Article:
Title: 23 Things They Don’t Tell You About Capitalism
Author: Ha-Joon Chang
Publisher: Bloomsbury Press
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Wikipedia article on Ha-Joon Chang
Author Ha-Joon Chang (ranked as one of the world’s Top Thinkers by Prospect Magazine), perhaps more well known for his 2002 book Kicking Away The Ladder: Development Strategy in Historical Perspective isn’t an anti-capitalist (“I still believe that capitalism is the best economic system that humanity has invented”, p. xv), but he’s certainly against the free market economy as endorsed by many at the top of the economic food chain.
“My criticism is of a particular version of capitalism that has dominated the world in the last three decades, that is, free-market capitalism… This book shows that there are ways in which capitalism should, and can, be made better.” (p. xv)
The book doesn’t define capitalism — it assumes you already know — but is otherwise written for the average reader rather than for a student of economics. Chang sets forth 23 “Things” that free-marketeers want us to believe, and systematically knocks them down in plain and clear language, citing piles of statistics as well as infamous economic situations any news-reader will be familiar with.
It probably wasn’t coincidental that the book was released in the aftermath of the 2008 financial crisis. It’s easier to sell books like this when free-market capitalism has just slapped itself in the face.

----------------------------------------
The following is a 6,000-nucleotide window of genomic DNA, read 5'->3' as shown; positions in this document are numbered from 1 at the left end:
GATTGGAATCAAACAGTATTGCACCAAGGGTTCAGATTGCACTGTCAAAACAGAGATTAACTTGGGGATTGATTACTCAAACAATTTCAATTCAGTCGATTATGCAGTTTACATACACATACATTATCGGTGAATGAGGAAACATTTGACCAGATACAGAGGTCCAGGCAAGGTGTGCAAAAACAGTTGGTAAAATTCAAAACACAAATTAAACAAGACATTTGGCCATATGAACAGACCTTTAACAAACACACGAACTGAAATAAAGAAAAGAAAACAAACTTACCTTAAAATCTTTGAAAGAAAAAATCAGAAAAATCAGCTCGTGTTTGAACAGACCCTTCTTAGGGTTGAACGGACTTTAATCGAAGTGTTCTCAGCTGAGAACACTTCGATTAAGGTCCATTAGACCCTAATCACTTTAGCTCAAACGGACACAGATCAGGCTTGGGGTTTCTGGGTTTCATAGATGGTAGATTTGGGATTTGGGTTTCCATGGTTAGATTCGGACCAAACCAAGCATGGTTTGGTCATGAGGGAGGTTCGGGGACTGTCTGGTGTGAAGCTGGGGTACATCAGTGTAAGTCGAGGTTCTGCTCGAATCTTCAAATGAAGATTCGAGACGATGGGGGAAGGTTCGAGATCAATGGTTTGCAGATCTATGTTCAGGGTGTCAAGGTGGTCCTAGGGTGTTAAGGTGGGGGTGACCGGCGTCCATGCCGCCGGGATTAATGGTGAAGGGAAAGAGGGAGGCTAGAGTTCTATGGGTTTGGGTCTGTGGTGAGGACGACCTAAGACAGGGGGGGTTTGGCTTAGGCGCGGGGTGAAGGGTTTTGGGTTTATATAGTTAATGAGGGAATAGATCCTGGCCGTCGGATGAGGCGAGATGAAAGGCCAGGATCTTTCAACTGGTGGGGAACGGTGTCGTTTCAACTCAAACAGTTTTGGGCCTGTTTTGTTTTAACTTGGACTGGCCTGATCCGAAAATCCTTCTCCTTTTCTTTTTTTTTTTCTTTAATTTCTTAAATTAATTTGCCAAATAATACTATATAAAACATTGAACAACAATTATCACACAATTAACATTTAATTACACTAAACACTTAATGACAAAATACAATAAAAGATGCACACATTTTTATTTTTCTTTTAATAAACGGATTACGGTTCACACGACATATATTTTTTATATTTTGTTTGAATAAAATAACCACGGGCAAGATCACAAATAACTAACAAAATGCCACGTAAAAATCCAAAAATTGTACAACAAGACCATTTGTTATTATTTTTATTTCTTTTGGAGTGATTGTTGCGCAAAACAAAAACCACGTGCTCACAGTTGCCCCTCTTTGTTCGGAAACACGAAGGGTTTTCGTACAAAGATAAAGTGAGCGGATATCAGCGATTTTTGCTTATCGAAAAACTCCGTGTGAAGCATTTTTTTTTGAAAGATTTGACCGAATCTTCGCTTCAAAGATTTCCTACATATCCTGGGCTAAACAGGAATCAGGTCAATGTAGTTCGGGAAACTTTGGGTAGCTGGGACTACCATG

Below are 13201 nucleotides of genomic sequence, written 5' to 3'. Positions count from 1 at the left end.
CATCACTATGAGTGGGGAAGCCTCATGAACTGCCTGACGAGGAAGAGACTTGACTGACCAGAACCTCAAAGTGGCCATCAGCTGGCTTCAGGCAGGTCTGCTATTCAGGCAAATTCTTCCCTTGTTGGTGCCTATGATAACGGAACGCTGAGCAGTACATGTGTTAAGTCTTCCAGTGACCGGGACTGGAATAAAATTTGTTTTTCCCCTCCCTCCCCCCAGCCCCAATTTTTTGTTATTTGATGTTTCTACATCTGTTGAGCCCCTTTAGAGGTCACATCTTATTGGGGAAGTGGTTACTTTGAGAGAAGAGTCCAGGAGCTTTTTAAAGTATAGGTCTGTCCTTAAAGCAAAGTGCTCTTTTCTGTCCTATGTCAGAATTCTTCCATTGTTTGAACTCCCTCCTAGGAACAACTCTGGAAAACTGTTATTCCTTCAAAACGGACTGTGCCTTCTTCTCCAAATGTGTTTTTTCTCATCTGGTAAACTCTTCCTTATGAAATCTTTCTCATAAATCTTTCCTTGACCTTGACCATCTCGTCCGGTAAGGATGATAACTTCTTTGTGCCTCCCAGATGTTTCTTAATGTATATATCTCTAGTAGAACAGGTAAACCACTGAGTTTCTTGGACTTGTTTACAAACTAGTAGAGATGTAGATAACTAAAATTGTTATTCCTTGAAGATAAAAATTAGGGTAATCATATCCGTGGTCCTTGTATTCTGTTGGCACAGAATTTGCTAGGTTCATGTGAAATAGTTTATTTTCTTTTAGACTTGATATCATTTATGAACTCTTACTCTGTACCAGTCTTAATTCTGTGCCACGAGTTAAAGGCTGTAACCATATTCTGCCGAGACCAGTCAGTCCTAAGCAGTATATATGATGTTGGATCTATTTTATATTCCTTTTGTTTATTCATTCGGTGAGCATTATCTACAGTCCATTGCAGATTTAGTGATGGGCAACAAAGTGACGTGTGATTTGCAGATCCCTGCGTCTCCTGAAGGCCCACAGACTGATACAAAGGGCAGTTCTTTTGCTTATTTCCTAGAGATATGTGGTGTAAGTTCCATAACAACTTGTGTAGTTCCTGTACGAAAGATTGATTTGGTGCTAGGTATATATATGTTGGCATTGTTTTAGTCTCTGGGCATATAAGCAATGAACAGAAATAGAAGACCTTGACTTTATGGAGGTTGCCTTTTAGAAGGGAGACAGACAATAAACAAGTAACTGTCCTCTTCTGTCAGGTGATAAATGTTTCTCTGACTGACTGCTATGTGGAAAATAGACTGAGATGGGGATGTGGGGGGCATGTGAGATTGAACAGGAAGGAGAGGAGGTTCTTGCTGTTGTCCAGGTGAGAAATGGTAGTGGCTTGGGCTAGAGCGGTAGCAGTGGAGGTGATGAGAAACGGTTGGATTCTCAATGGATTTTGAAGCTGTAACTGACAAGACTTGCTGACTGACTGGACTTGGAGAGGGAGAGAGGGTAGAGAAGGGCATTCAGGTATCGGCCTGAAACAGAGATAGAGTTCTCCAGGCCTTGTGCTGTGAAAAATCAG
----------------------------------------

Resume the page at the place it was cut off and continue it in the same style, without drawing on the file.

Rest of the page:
For one thing, I’m a casual reader, not a student of economics. So I can’t swear that the 23 “things” are actually exactly what free-marketeers would have us believe — though most of them sound scarily familiar since I grew up in a fiscally conservative Republican household.
For example: Government should never interfere in the market. Poor counties need to adopt “free market” policies (especially “free trade”) to achieve sustained growth. Making rich people richer makes the rest richer too since it is rich people who seek out marketing opportunities and then invest to create jobs. Governments lack the ability to make intelligent business choices and thereby “pick winners” through state-led industrial policy. The big government welfare state damages economies by depriving the rich of the incentive to create wealth and making the poor lazy.
There are more but I won’t list them all here. Suffice it to say that I had already grown convinced of much of Chang’s viewpoint before reading the book.
I like his analogy of the market as a machine (p. 253): “…like all machines, it needs careful regulation and steering. In the same way that a car can be used to kill people when driven by a drunk driver, or to save lives when it helps us deliver an emergency patient to hospital in time, the market can do wonderful things but also deplorable ones.”
Perhaps in anticipation that he’d be accused of the big “S” (socialism) or Marxism or communism, Chang takes pains to point out that those systems have been tried in various degrees, and they failed.
Chang urges reigning in the market to some degree, providing better safety nets (unemployment insurance, worker retraining), reducing the influence of short-term shareholders (who take their profit and leave a company worse off), capping CEO salaries, investing in infrastructure and promoting the manufacturing sector, striking a better balance between finance and “real” economic activities, making the government more active, and other things that the left assumes as a matter of course and that the right deplores.
Purely as a source of non-U.S.-centric statistics and economic view, I appreciated the book, though I have my doubts that any free marketeer will be convinced by Chang’s arguments.
Before dismissing him outright though, consider his claim early in the book: “There is really no such thing as a free market… A market looks free only because we so unconditionally accept its underlying restrictions that we fail to see them” (p. 1).